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Heroin top U.S. drug threat; "Ferguson effect" real: DEA chief
November 4, 2015 / 9:45 PM / 2 years ago

Heroin top U.S. drug threat; "Ferguson effect" real: DEA chief

WASHINGTON (Reuters) - Heroin use has been exploding in the United States in recent years and on Wednesday federal officials said that for the first time it was viewed as posing the greatest U.S. drug threat.

In an annual assessment by the U.S. Drug Enforcement Administration, heroin was ranked the No. 1 problem by the largest portion of local and state law enforcement agency authorities taking part, said DEA head Chuck Rosenberg.

Methamphetamine was ranked the top drug threat in 2014, and controlled prescription drugs was top in 2013, according to the DEA.

Heroin use in the United States has skyrocketed in recent years and there was 51 percent increase in users between 2013 and 2014. Though most common in the Northeast, heroin use in the Pacific and Great Lakes regions has tripled since 2007, the DEA said.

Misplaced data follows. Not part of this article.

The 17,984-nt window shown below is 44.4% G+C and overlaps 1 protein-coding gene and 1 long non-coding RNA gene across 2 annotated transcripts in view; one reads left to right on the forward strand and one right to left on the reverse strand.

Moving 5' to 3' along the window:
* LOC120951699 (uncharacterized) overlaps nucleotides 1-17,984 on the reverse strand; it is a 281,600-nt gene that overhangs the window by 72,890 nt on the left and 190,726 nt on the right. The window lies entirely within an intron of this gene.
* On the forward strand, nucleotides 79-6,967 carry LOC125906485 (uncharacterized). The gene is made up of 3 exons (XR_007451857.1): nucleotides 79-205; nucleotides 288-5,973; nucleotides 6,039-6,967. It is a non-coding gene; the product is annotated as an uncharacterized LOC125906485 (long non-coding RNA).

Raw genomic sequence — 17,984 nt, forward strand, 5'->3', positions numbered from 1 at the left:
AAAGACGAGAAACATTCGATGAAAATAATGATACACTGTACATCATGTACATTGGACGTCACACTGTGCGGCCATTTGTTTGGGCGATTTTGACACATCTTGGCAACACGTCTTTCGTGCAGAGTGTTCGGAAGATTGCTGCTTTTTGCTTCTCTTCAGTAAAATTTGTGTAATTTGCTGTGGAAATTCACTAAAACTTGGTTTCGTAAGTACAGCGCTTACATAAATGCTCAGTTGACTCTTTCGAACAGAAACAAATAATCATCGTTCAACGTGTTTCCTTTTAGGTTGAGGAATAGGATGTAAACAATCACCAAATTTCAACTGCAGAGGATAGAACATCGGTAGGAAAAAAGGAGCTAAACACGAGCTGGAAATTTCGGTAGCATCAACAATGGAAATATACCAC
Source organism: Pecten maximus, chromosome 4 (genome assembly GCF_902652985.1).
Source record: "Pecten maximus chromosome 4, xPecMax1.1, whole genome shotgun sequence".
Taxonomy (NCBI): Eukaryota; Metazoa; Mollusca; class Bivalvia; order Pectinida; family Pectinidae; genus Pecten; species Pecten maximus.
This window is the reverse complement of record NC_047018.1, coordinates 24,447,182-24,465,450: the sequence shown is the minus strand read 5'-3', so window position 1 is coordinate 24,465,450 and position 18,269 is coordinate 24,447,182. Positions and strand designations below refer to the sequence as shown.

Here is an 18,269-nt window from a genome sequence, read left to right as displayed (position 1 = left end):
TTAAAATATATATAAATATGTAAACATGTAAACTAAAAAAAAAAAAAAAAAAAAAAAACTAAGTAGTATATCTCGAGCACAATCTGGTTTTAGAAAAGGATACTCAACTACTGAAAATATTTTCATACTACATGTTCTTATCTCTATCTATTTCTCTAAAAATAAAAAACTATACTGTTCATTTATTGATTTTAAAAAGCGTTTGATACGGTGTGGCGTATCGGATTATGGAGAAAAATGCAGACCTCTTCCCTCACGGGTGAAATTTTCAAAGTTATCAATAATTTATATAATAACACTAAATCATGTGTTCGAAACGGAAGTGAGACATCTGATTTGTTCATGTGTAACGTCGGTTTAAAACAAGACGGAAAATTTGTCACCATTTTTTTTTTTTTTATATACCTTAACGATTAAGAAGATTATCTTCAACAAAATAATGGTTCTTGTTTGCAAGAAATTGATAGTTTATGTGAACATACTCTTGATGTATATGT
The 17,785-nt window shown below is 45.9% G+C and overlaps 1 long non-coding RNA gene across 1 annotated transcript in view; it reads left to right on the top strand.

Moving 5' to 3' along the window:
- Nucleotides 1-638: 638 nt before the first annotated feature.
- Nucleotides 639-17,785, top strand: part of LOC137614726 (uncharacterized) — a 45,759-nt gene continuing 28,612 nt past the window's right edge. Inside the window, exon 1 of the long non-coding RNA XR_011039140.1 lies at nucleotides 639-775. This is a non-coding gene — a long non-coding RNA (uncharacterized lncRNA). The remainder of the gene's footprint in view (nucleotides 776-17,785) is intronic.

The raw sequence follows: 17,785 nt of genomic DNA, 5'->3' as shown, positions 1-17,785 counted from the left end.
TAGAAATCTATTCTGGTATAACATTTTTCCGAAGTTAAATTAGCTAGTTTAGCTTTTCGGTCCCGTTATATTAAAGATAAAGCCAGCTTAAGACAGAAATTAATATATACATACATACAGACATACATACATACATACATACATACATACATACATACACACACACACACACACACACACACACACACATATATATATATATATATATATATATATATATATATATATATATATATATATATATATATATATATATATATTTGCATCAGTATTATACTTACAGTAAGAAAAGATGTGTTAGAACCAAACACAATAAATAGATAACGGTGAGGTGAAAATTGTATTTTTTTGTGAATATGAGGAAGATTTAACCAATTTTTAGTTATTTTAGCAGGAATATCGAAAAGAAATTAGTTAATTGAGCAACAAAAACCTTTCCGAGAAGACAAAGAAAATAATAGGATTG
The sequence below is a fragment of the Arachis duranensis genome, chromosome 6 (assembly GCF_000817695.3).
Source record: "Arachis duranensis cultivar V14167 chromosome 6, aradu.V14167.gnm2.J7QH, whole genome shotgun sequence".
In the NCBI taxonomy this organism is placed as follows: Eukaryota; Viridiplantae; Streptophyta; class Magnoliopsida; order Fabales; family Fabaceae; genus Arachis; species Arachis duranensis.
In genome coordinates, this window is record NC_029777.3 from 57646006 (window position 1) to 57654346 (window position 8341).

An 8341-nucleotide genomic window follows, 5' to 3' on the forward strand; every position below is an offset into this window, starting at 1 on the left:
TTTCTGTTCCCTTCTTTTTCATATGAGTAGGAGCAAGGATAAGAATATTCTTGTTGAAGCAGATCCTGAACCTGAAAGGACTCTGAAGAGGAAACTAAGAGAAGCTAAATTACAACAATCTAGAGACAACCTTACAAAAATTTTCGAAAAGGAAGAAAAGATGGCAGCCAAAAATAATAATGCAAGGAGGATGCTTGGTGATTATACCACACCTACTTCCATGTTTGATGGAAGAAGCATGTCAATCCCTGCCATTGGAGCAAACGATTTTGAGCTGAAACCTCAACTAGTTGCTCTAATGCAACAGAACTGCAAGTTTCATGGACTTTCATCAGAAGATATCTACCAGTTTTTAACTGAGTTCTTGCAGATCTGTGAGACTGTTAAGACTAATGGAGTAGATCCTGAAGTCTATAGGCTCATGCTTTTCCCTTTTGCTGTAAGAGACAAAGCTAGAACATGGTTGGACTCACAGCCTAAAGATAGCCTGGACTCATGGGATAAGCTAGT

Rosenberg also added his support to the theory that increased scrutiny of police behavior since violent citizen-police confrontations in cities such as Ferguson, Missouri, has made law enforcement officers less effective at cracking down on violent crime.

That theory, known as the “Ferguson effect,” has recently been advanced by FBI Director James Comey, whom Rosenberg served as chief of staff until joining the DEA in May. Rosenberg said he had heard from many law enforcement leaders that Comey was “spot on.”

“My sense is that there is more trepidation, and maybe some of that’s good, maybe some degree of trepidation, or reflection, or pause, is a good thing,” he told reporters. But he added that the increased scrutiny on police behavior means some officers now face negative publicity even when they follow protocol.

Rosenberg also expressed opposition to the marijuana legalization movement in the country, and frustration with efforts to legalize the drug based on highlighting its medicinal properties.

“What really bothers me is the notion that marijuana is also medicinal, because it’s not,” he said, noting however that elements of the plant have promise for medicinal uses.

More than 20 states permit some form of medical marijuana. Pro-marijuana groups in six states hope to hold referendums next year on legalizing the drug for recreational use. In October, California Governor Jerry Brown signed into law the state’s first comprehensive medical marijuana regulations.

Reporting by Julia Harte; Editing by Kevin Drawbaugh and Frances Kerry

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